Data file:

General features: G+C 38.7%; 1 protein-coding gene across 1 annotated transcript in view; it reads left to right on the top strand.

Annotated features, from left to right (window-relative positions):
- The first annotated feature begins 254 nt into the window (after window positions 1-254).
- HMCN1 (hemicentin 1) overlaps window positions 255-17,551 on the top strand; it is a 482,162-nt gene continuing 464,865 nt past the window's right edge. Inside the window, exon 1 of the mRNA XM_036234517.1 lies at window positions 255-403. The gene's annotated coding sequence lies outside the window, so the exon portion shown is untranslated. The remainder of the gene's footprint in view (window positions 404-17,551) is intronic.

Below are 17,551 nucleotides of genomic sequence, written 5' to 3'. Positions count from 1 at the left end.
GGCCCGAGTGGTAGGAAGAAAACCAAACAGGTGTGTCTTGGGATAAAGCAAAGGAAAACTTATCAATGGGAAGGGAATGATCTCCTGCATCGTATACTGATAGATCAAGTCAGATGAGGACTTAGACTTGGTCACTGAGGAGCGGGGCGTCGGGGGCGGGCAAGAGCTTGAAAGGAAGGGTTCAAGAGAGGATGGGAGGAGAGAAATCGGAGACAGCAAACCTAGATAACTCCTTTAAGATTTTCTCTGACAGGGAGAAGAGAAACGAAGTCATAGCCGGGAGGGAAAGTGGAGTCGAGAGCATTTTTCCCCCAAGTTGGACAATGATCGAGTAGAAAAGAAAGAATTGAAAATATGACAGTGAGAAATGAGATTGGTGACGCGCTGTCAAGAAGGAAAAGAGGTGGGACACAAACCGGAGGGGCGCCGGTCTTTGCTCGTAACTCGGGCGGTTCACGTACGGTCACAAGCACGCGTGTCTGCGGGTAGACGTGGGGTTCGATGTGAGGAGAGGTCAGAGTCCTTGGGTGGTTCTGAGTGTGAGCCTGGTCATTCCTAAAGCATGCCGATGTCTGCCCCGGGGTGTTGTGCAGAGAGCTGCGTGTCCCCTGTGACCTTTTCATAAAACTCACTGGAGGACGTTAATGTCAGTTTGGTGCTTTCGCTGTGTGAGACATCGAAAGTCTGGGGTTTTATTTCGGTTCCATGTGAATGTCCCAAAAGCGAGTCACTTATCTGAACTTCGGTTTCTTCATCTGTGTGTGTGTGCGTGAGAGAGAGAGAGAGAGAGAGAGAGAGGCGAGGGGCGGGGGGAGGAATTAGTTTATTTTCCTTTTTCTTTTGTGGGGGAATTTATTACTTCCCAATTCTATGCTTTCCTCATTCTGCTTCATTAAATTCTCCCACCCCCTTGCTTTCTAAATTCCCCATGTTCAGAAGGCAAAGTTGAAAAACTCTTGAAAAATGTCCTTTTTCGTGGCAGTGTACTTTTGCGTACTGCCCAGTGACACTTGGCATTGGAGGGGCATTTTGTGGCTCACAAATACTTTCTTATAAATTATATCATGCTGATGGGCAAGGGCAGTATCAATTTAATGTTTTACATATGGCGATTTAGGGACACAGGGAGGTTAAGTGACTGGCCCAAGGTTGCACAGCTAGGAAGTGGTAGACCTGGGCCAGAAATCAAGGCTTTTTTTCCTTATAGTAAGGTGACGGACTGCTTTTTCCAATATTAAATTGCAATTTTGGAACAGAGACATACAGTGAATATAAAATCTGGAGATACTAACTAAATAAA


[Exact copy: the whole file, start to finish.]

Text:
General features: G+C 38.7%; 1 protein-coding gene across 1 annotated transcript in view; it reads left to right on the top strand.

Annotated features, from left to right (window-relative positions):
- The first annotated feature begins 254 nt into the window (after window positions 1-254).
- HMCN1 (hemicentin 1) overlaps window positions 255-17,551 on the top strand; it is a 482,162-nt gene continuing 464,865 nt past the window's right edge. Inside the window, exon 1 of the mRNA XM_036234517.1 lies at window positions 255-403. The gene's annotated coding sequence lies outside the window, so the exon portion shown is untranslated. The remainder of the gene's footprint in view (window positions 404-17,551) is intronic.

Below are 17,551 nucleotides of genomic sequence, written 5' to 3'. Positions count from 1 at the left end.
GGCCCGAGTGGTAGGAAGAAAACCAAACAGGTGTGTCTTGGGATAAAGCAAAGGAAAACTTATCAATGGGAAGGGAATGATCTCCTGCATCGTATACTGATAGATCAAGTCAGATGAGGACTTAGACTTGGTCACTGAGGAGCGGGGCGTCGGGGGCGGGCAAGAGCTTGAAAGGAAGGGTTCAAGAGAGGATGGGAGGAGAGAAATCGGAGACAGCAAACCTAGATAACTCCTTTAAGATTTTCTCTGACAGGGAGAAGAGAAACGAAGTCATAGCCGGGAGGGAAAGTGGAGTCGAGAGCATTTTTCCCCCAAGTTGGACAATGATCGAGTAGAAAAGAAAGAATTGAAAATATGACAGTGAGAAATGAGATTGGTGACGCGCTGTCAAGAAGGAAAAGAGGTGGGACACAAACCGGAGGGGCGCCGGTCTTTGCTCGTAACTCGGGCGGTTCACGTACGGTCACAAGCACGCGTGTCTGCGGGTAGACGTGGGGTTCGATGTGAGGAGAGGTCAGAGTCCTTGGGTGGTTCTGAGTGTGAGCCTGGTCATTCCTAAAGCATGCCGATGTCTGCCCCGGGGTGTTGTGCAGAGAGCTGCGTGTCCCCTGTGACCTTTTCATAAAACTCACTGGAGGACGTTAATGTCAGTTTGGTGCTTTCGCTGTGTGAGACATCGAAAGTCTGGGGTTTTATTTCGGTTCCATGTGAATGTCCCAAAAGCGAGTCACTTATCTGAACTTCGGTTTCTTCATCTGTGTGTGTGTGCGTGAGAGAGAGAGAGAGAGAGAGAGAGAGGCGAGGGGCGGGGGGAGGAATTAGTTTATTTTCCTTTTTCTTTTGTGGGGGAATTTATTACTTCCCAATTCTATGCTTTCCTCATTCTGCTTCATTAAATTCTCCCACCCCCTTGCTTTCTAAATTCCCCATGTTCAGAAGGCAAAGTTGAAAAACTCTTGAAAAATGTCCTTTTTCGTGGCAGTGTACTTTTGCGTACTGCCCAGTGACACTTGGCATTGGAGGGGCATTTTGTGGCTCACAAATACTTTCTTATAAATTATATCATGCTGATGGGCAAGGGCAGTATCAATTTAATGTTTTACATATGGCGATTTAGGGACACAGGGAGGTTAAGTGACTGGCCCAAGGTTGCACAGCTAGGAAGTGGTAGACCTGGGCCAGAAATCAAGGCTTTTTTTCCTTATAGTAAGGTGACGGACTGCTTTTTCCAATATTAAATTGCAATTTTGGAACAGAGACATACAGTGAATATAAAATCTGGAGATACTAACTAAATAAA